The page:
Investing in foreign stocks
If you’ve only got a minute:
- While investors know the importance of diversification, research has often shown that investors tend skew towards a home-country bias.
- Benefits of investing in foreign stocks include tapping growth opportunities in emerging markets and investing in larger markets.
- As with all things related to investing, you must do your due diligence, including understanding your risk tolerance when investing internationally.
- If stock picking isn’t for you, you can purchase diversified investment products like ETFs and unit trusts with foreign exposure.
Diversification means not putting “all your eggs in one basket” and instead, placing your capital in different investments to reduce the likelihood of your investments from being wiped out.
While we know this, it doesn’t always translate to practice. In fact, research has often shown that investors, tend to have a home-country bias, and this includes Singaporean investors too.
It is understandable why this happens. Just like how we gravitate to comfort food due to familiarity, retail investors’ investments are heavily skewed towards their own country for the same reason.
However, investors often confuse familiarity with knowledge, and therefore suffer from overconfidence with investments they are more familiar with. Moreover, you may be inadvertently taking on more risk as the source of your employment, investment and properties are all concentrated in a single country.
Now that does not sound very diversified, right?
To mitigate this bias, it is important to consider global investment opportunities like foreign stocks that you would be missing out by being too home-centric.
Should you buy foreign stocks?
Diversification is often cited as a main reason for gaining exposure to foreign stocks. Other common reasons include tapping growth opportunities in emerging markets and the access to larger markets.
Buying international stocks is about gaining exposure to the “wealth of the world” or riding on the success of different markets around the globe.
In that search for exposure to the “wealth of the world”, there may be specific companies with unique products, services, business models, or technologies, that you believe would be particularly successful, such as business offerings that you do not find locally.
According to the World Bank, the market capitalisation of the Singapore stock market was US$652.6 billion in 2020 while global markets were worth US$93.7 trillion. In other words, the Singapore market represented just 0.7% of the total market capitalisation of stock markets globally.
If your portfolio comprises solely of Singapore-listed stocks, you have a very heavy home-country bias. Not only does this mean that any adverse Singapore-specific economic, geopolitical or market event can put a significant dent in the value of your portfolio, it is going to be difficult to capture global growth and income opportunities, adequately too.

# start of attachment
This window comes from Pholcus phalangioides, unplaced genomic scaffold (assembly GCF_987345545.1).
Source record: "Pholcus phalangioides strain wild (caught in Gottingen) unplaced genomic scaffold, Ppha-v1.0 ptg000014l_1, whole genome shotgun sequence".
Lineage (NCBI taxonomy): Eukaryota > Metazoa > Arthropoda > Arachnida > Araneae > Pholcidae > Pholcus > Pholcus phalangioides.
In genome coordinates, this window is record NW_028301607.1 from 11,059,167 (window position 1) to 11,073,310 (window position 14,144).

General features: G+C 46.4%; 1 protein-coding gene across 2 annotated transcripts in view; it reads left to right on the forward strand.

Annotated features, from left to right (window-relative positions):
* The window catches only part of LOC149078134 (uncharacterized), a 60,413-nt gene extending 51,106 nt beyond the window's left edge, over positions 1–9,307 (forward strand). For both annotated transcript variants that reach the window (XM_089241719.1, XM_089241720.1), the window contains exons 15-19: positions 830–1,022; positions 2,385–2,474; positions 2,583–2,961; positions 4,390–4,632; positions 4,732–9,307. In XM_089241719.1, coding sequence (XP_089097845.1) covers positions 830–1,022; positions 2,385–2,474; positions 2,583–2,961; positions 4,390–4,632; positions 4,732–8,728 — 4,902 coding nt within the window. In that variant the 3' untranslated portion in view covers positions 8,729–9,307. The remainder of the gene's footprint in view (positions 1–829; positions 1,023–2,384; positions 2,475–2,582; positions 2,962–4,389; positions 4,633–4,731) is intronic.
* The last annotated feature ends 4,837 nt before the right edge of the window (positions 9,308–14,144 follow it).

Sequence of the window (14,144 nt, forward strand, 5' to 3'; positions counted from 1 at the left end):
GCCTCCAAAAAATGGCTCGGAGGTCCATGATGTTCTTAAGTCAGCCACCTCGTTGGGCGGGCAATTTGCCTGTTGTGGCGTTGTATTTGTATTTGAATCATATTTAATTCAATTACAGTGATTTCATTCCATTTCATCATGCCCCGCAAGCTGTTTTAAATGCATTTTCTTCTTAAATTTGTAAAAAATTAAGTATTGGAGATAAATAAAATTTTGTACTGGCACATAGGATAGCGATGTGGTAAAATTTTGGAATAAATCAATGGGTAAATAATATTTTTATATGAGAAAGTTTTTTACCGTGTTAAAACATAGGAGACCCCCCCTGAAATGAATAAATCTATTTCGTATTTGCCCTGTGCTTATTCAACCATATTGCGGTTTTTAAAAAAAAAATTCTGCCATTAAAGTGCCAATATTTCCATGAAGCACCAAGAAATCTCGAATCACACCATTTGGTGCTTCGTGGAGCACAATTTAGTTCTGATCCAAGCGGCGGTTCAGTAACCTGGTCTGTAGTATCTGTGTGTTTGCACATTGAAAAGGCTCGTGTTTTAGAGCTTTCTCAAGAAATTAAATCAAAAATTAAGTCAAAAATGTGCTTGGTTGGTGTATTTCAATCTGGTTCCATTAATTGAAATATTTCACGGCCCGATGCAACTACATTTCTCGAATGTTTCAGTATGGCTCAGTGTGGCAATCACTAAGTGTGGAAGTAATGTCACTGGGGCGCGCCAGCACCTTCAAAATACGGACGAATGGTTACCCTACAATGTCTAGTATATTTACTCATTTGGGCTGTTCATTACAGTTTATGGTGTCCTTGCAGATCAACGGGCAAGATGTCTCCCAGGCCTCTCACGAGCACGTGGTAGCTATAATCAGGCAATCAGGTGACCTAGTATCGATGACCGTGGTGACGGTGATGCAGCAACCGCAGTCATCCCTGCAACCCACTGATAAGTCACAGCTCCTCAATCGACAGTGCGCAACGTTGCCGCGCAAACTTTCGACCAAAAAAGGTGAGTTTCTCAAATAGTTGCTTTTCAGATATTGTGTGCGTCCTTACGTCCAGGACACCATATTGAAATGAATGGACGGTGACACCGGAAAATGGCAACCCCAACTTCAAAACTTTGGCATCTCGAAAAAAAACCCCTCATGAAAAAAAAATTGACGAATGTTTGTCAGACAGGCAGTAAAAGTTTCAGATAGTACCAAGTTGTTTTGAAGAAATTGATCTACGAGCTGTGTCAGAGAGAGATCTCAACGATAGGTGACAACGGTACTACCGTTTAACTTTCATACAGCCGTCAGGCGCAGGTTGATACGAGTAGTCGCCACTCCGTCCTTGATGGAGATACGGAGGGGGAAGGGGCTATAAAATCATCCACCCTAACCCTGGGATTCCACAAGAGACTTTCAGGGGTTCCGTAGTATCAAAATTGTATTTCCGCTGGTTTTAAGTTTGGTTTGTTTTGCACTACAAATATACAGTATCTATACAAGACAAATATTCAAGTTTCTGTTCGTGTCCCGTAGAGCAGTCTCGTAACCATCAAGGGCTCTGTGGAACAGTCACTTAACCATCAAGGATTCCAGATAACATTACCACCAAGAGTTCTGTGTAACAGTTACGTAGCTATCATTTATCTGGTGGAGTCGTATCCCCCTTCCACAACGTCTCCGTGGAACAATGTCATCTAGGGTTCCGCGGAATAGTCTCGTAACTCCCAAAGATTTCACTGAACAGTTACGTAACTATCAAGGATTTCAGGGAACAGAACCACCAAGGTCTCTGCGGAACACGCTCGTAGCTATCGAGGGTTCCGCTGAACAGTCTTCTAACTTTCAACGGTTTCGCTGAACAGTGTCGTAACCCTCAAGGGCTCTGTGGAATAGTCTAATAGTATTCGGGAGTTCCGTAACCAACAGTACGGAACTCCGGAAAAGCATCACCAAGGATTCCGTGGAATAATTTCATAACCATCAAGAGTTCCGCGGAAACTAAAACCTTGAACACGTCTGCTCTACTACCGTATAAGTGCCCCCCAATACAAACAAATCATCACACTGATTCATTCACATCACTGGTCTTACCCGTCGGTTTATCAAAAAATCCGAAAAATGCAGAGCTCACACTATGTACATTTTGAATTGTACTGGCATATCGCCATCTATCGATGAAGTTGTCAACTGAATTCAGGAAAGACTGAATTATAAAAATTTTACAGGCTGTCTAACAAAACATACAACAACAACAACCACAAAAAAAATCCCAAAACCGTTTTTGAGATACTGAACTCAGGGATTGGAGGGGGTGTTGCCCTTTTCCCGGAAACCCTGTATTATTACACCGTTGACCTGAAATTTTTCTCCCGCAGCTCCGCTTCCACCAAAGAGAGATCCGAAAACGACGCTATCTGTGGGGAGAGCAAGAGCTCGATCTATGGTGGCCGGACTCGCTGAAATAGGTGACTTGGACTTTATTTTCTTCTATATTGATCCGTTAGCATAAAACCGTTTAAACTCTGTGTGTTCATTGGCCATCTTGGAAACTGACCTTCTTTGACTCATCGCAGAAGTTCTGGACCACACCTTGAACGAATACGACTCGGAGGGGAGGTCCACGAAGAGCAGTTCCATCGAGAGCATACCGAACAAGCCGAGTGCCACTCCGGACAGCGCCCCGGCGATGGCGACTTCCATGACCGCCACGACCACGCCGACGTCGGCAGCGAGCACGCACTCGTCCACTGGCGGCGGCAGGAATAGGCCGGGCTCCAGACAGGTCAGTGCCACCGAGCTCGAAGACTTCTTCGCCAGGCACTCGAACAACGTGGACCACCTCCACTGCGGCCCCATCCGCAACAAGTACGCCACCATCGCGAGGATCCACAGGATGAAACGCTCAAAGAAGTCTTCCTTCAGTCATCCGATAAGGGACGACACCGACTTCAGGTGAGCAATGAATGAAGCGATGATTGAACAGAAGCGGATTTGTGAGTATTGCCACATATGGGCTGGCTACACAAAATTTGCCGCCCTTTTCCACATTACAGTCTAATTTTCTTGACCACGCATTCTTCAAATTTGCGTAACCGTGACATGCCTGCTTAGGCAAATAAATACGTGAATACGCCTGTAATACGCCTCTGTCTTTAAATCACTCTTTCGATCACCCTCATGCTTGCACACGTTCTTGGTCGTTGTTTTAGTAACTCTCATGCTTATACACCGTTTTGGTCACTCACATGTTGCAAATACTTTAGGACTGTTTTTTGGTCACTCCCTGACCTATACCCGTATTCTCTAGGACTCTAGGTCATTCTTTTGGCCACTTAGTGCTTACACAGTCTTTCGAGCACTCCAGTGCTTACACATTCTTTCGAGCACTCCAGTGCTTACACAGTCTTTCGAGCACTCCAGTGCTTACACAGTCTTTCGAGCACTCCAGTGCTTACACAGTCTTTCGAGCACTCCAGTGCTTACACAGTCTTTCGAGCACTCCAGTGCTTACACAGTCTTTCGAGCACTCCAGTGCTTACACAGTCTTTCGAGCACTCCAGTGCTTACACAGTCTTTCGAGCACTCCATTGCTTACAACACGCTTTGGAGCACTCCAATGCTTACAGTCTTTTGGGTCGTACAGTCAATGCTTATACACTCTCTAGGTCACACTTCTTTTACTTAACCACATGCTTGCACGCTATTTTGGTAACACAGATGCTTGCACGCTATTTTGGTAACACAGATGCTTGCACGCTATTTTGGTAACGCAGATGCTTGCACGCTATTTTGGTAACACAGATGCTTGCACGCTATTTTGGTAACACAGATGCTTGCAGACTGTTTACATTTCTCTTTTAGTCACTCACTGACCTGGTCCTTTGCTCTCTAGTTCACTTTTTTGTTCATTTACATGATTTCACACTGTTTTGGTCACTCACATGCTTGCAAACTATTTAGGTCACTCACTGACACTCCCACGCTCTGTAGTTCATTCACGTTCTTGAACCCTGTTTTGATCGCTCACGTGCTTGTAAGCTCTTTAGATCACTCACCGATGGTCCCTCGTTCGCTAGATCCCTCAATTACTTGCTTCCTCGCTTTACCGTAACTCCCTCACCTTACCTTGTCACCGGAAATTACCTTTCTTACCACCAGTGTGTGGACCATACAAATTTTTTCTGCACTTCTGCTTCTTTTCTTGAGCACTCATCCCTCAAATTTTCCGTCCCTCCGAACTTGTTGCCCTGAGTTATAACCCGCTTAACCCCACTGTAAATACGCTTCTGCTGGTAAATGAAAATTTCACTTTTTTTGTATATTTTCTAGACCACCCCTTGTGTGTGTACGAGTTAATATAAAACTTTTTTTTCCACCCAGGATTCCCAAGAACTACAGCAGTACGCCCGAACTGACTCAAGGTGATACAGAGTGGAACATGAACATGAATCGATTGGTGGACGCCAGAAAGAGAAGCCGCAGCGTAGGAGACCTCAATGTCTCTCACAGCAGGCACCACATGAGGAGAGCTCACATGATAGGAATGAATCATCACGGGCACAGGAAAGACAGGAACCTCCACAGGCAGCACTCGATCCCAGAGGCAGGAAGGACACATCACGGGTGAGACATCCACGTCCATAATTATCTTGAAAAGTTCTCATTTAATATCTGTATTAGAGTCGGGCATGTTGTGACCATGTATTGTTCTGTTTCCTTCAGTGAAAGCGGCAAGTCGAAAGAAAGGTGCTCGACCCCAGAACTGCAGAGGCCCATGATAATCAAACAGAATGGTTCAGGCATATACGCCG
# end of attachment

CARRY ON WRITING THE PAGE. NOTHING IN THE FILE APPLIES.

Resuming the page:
In contrast, a US-based investor with a heavy home-country bias will still be able to capture more opportunities than a Singapore-based investor due to the sheer size of the US stock market. In 2020, the market capitalisation of the 2 largest US stock exchanges – The New York Stock Exchange and Nasdaq – alone was US$40.7 trillion or around 43% of the market capitalisation of all stock markets.
Furthermore, many of the largest non-US companies often have listings on these 2 exchanges. So, even though these 2 investors may suffer from a lack of geographical diversification, the Singapore-based investor has far more to lose by not being as global.
Going back to the example of not putting all your eggs into one basket, it is imperative to note that each economy has its own specific risks, which can be reduced by geographical diversification.
In general, countries go through each stage of an economic cycle at different times. By having geographical diversification, it is probable to have more consistent investment returns while reducing overall portfolio risk.
Investing in a single market isn’t advisable as many major stock markets have a bias to particular economic sectors like technology or commodities.
This can leave investors with a lack of sector diversification. For example, if you are only investing in a country with a tourism-dependent economy, you might have been more affected than others during the Covid-19 outbreak, where there were travel restrictions.
What you should consider when buying foreign stocks
Many of us might have heard of cautionary tales of how investing in foreign stocks, especially those in emerging markets, can be very risky business.
While this concern isn’t unfounded, as with all things related to investing, you must do your due diligence, including understanding your risk tolerance.
Below, you’ll find other points to take note of when investing in international stocks.
Understand the maturity of each market
Riding on the wealth of the world is about investing in productive and well-governed economies and markets. As each market carries different risks, you should understand some general differences between mature, emerging and frontier markets.
Mature or developed markets include the US, Western Europe and Japan. As a whole, investing in these markets often means access to the largest and most famous companies in the world. These markets also tend to exhibit comparatively stable growth and are viewed as lower risk.
Emerging markets are countries that do not yet have the economic strength of their developed counterparts. Such economies include our South-east Asian neighbours like Malaysia and Thailand. Compared to developed markets, investing in emerging markets tends to carry with it larger growth opportunities but this comes at the expense of more risk and volatility.
Investing in stocks from frontier markets are riskier and more volatile than mature and emerging markets. Furthermore, liquidity in these new markets can often be poor, there might be political instability, they tend to be less well-regulated and there is less information available on the company’s business.
Despite the risks, they are still considered viable investments, which offer great growth potential provided you are willing to stomach the risk and have a long investment horizon.
Know the companies you’re buying